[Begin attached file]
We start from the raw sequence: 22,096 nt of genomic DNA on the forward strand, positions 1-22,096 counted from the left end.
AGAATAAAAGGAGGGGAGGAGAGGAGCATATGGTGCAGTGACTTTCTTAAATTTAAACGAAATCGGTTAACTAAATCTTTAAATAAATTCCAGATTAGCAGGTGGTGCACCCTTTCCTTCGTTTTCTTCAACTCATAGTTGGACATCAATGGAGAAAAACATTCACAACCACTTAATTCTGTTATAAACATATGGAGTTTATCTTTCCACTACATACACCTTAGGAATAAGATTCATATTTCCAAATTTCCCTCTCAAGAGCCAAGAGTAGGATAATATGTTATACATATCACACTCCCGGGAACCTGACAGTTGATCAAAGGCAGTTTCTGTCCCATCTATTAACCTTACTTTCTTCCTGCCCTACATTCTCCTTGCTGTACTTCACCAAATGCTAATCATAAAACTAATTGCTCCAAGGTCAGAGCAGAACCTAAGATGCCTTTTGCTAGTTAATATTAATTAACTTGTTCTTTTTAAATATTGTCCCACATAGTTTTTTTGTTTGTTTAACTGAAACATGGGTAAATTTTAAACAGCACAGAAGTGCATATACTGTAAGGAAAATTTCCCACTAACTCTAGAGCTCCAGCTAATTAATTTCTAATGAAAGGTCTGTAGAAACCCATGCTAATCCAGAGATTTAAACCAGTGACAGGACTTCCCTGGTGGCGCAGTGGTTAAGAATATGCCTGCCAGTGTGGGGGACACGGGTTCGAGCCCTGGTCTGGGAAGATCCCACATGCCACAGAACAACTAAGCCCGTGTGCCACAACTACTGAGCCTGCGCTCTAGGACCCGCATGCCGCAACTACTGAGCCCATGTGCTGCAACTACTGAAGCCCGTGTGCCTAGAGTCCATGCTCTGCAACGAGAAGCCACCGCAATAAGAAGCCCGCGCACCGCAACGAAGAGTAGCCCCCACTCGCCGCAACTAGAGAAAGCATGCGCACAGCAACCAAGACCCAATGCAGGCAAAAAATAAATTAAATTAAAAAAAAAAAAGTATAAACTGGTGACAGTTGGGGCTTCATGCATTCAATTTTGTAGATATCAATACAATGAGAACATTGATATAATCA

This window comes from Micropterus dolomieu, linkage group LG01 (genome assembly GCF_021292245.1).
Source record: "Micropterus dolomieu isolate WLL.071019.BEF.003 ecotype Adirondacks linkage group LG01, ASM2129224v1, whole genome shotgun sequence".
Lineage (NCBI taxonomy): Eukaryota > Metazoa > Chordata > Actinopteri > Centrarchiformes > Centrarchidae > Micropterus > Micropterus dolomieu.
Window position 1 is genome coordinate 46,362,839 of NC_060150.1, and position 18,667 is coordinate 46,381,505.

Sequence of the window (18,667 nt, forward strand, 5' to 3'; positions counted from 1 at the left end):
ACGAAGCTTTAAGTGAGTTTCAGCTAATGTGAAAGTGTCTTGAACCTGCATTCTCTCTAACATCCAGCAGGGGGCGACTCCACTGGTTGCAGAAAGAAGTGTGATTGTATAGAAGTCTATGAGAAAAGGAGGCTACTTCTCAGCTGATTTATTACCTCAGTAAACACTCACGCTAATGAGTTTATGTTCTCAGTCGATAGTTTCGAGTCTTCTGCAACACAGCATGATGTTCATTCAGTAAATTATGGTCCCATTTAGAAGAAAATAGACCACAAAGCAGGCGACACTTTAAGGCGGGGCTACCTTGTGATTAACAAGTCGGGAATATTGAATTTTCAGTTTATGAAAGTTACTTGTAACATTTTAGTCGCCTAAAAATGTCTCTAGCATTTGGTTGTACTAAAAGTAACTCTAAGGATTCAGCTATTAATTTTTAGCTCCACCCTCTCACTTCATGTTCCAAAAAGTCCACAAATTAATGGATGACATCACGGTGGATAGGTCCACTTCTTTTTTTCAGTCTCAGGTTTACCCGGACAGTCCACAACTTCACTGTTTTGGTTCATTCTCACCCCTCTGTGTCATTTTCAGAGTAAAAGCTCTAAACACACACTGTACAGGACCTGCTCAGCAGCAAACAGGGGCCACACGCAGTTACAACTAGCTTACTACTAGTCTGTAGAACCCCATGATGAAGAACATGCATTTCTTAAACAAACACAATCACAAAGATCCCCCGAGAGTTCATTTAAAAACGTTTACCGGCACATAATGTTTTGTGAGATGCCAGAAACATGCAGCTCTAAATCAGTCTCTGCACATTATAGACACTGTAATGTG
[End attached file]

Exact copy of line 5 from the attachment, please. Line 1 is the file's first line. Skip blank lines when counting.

Lineage (NCBI taxonomy): Eukaryota > Metazoa > Chordata > Actinopteri > Centrarchiformes > Centrarchidae > Micropterus > Micropterus dolomieu.